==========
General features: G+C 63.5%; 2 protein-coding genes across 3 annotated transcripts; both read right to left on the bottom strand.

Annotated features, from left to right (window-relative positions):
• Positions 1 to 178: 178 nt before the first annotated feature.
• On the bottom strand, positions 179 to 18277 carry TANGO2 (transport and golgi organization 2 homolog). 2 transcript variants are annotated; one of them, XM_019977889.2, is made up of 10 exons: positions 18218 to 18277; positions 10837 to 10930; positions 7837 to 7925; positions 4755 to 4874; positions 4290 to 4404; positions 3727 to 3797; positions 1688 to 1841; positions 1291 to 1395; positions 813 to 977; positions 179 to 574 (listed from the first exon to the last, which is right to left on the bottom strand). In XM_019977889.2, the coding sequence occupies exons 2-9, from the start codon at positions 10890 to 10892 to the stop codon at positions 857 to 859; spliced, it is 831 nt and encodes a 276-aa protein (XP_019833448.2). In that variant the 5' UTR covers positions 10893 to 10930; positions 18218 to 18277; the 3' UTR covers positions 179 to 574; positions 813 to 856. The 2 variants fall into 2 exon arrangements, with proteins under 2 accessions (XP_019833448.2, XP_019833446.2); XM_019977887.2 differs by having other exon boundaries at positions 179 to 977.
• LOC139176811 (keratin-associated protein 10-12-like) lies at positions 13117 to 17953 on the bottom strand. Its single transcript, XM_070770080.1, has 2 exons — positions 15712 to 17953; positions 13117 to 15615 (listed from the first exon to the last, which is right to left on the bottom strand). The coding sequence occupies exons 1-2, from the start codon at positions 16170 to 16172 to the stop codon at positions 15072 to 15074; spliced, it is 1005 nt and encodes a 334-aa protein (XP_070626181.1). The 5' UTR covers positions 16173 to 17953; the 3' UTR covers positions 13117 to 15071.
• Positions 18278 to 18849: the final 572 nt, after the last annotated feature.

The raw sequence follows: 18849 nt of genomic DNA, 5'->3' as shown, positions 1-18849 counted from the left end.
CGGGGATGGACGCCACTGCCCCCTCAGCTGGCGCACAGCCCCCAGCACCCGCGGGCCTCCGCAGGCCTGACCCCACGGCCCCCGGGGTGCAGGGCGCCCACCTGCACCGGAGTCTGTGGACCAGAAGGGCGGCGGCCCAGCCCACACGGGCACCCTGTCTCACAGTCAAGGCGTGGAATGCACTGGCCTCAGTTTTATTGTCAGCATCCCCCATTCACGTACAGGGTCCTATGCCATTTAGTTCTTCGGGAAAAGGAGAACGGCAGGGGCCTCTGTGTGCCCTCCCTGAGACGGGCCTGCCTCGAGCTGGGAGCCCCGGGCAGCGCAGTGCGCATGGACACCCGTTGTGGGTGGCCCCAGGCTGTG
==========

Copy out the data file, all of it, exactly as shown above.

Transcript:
General features: G+C 63.5%; 2 protein-coding genes across 3 annotated transcripts; both read right to left on the bottom strand.

Annotated features, from left to right (window-relative positions):
• Positions 1 to 178: 178 nt before the first annotated feature.
• On the bottom strand, positions 179 to 18277 carry TANGO2 (transport and golgi organization 2 homolog). 2 transcript variants are annotated; one of them, XM_019977889.2, is made up of 10 exons: positions 18218 to 18277; positions 10837 to 10930; positions 7837 to 7925; positions 4755 to 4874; positions 4290 to 4404; positions 3727 to 3797; positions 1688 to 1841; positions 1291 to 1395; positions 813 to 977; positions 179 to 574 (listed from the first exon to the last, which is right to left on the bottom strand). In XM_019977889.2, the coding sequence occupies exons 2-9, from the start codon at positions 10890 to 10892 to the stop codon at positions 857 to 859; spliced, it is 831 nt and encodes a 276-aa protein (XP_019833448.2). In that variant the 5' UTR covers positions 10893 to 10930; positions 18218 to 18277; the 3' UTR covers positions 179 to 574; positions 813 to 856. The 2 variants fall into 2 exon arrangements, with proteins under 2 accessions (XP_019833448.2, XP_019833446.2); XM_019977887.2 differs by having other exon boundaries at positions 179 to 977.
• LOC139176811 (keratin-associated protein 10-12-like) lies at positions 13117 to 17953 on the bottom strand. Its single transcript, XM_070770080.1, has 2 exons — positions 15712 to 17953; positions 13117 to 15615 (listed from the first exon to the last, which is right to left on the bottom strand). The coding sequence occupies exons 1-2, from the start codon at positions 16170 to 16172 to the stop codon at positions 15072 to 15074; spliced, it is 1005 nt and encodes a 334-aa protein (XP_070626181.1). The 5' UTR covers positions 16173 to 17953; the 3' UTR covers positions 13117 to 15071.
• Positions 18278 to 18849: the final 572 nt, after the last annotated feature.

The raw sequence follows: 18849 nt of genomic DNA, 5'->3' as shown, positions 1-18849 counted from the left end.
CGGGGATGGACGCCACTGCCCCCTCAGCTGGCGCACAGCCCCCAGCACCCGCGGGCCTCCGCAGGCCTGACCCCACGGCCCCCGGGGTGCAGGGCGCCCACCTGCACCGGAGTCTGTGGACCAGAAGGGCGGCGGCCCAGCCCACACGGGCACCCTGTCTCACAGTCAAGGCGTGGAATGCACTGGCCTCAGTTTTATTGTCAGCATCCCCCATTCACGTACAGGGTCCTATGCCATTTAGTTCTTCGGGAAAAGGAGAACGGCAGGGGCCTCTGTGTGCCCTCCCTGAGACGGGCCTGCCTCGAGCTGGGAGCCCCGGGCAGCGCAGTGCGCATGGACACCCGTTGTGGGTGGCCCCAGGCTGTG